Saturday, October 19, 2013

starting a conversation about catcalling and class

Hannah Price's photos of men who catcalled her are fascinating, partly because she's a fine photographer, partly because the conversation keeps being framed in ways she rejects. It first appeared under the headline My Harassers, but she rejected that simplicity in A Photographer Turns Her Lens On Men Who Catcall. She understands that those men are coming from a culture she doesn't know, and she understands the importance of treating different cultures, even those that seem threatening, with respect.

I'm fascinating by catcalling because the people offended by it seem to conflate at least three different things:

1. Attempts to make someone smile.
2. Attempts to get a date.
3. Attempts to insult someone.

Being the class guy, it's the third that most interests me: are the insulting catcallers trying to hurt women, or are they trying to hurt someone who appears to be of a higher class than theirs, someone who has opportunities that they feel have been denied to them?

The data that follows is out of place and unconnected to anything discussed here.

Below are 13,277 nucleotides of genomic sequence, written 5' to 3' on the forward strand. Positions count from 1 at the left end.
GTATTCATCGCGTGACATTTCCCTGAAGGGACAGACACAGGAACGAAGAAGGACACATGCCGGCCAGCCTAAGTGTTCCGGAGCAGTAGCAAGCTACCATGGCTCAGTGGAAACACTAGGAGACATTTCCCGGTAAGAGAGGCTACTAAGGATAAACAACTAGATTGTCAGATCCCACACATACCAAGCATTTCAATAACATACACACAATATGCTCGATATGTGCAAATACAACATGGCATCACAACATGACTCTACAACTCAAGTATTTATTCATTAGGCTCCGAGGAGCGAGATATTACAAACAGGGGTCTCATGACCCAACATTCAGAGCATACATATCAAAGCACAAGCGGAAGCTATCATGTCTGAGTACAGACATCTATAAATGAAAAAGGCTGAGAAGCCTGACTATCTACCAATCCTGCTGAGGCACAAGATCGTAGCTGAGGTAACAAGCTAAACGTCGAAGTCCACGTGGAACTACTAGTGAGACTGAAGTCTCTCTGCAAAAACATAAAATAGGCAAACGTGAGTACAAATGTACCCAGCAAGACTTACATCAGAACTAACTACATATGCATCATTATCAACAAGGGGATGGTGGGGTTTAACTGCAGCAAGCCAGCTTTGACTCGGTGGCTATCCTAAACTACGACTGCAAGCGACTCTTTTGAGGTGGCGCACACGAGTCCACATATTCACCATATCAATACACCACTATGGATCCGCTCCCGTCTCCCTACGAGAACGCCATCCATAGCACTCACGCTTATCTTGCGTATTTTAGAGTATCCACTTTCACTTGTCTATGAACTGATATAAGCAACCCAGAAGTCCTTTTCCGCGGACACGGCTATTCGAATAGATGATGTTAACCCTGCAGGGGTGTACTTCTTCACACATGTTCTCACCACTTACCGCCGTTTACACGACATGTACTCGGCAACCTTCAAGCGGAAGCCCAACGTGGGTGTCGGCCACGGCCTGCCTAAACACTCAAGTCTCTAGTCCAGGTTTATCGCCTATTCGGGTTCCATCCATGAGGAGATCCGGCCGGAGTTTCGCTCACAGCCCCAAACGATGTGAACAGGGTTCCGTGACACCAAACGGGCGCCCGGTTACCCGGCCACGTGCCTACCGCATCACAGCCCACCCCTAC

But the second question interests me, too. The women who complain are inevitably middle or upper class. Does the attempt to get a date ever work with women of the same class as the catcaller?

And the first makes me sad. I've walked by street people who suggested I smile, or cheer up, or appreciate the beautiful day. Not everything said to a stranger—regardless of their sex—is sexual. Sometimes people who are feeling good simply want others to feel good, too.

ETA: Just noticed that my previous post about catcalling was written a year ago. Is October National Catcalling Month?

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